His full-throated singing style and gave it all two or three shows a nigh schedule had strained his voice, so he took 6 weeks off to have throat surgery. Finally back in the studio in November 1967, he recorded dozens of new songs he’d written during his recuperation, one when he lived on a houseboat in Sausalito in San Francisco Bay. (Sitting On) the Dock of the Bay was a fundamental change in style and he completed it on 7 December 1967, just before he left on a trip to play dates around the Great Lakes, with hot young Stax band the Bar-Kays as his backing group. They had had a big hit that summer with Soul Finger and when I say ‘young’ I mean young: the oldest had just turned 19 years old and most were still in High School during the week and were able to leave for the weekend to travel with Otis as long as they were back Monday morning for school.
First stop was actually in Nashville for 2 shows, then they flew on to Cleveland 500 miles away in Otis’ plane to do a local TV show called Upbeat, followed by two shows that night at Leo’s Casino. The next day they flew on another 500 miles to Madison WI for two shows that night, 10 December 1967. At 3.30 in the afternoon, four miles from Madison’s airport and a few hundred yards from the shore, Otis’ plane crashed it crashed into Lake Monona in fog and heavy rain. Otis, his pilot, his 17-year-old valet Matthew Kelly and four of the Bar Kays aged 17 and 18 all died, either from the impact of the crash, hypothermia, or drowning. The only survivor was Bar Kays 19-year-old trumpeter Ben Cauley who managed to use a seat cushion as flotation device as he couldn’t swim. Bass player James Alexander also survived because there were eight seats on the plane and nine in the touring party so they took it in turns to fly commercial. It was his turn that day.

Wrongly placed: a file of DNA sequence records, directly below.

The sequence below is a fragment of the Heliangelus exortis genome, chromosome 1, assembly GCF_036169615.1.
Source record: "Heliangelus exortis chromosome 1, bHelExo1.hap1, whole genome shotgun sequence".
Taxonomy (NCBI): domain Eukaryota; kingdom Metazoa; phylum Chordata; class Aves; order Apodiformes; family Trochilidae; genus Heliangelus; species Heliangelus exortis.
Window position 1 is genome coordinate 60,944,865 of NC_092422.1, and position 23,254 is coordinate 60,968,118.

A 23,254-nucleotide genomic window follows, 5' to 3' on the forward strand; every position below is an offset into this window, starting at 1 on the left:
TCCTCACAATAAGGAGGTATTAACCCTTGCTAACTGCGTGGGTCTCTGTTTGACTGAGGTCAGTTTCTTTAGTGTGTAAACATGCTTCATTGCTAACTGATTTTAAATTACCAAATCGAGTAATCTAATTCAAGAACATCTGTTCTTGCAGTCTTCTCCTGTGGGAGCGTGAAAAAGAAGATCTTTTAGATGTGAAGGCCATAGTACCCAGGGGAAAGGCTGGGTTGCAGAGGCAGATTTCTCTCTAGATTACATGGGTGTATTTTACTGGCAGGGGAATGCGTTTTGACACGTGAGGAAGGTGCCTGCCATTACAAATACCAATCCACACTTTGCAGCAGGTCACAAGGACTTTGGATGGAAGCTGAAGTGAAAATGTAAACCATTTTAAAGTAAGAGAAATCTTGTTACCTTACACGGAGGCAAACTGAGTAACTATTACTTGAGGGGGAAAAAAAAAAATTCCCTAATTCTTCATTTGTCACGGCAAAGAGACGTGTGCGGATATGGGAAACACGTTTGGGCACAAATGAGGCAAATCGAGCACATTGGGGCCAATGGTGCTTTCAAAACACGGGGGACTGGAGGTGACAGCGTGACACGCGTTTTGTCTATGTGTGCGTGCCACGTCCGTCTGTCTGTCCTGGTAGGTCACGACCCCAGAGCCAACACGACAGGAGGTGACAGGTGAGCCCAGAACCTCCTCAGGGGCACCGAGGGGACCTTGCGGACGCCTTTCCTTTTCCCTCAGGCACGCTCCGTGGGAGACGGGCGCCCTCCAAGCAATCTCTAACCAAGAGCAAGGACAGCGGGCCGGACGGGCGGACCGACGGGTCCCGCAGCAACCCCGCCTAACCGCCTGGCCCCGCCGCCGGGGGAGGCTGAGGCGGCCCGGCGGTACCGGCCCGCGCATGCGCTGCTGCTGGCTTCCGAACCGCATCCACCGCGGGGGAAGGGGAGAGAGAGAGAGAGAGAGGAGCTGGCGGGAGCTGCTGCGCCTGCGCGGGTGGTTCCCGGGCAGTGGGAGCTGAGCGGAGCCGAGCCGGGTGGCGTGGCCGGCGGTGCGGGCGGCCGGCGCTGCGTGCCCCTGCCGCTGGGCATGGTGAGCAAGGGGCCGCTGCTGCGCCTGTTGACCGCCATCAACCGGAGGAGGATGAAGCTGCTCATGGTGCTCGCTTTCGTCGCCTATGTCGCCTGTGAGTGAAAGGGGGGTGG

Despite their shock and sadness at the loss of a member of their family, Stax rushed to exploit the situation . They added seagull and water lapping noises to the (Sitting On) the Dock of the Bay (and replaced his whistling too, apparently) and rushed it our into the market. It went to Number One in the USA and in many other countries around the world. It won two Grammy Awards: Best R&B Song and Best Male R&B Vocal Performance.
The Bar Kays regrouped, replaced lost members and became the new house band at Stax and were on all those wonderful Isaac Hayes records like Hot Buttered Soul and Shaft. as the Isaac Hayes Movement. Ben Cauley died in 2015 and never really got over the experience. Stax didn’t really recover though, plagued by business problems and a disastrous deal with Atlantic, but that’s another long story.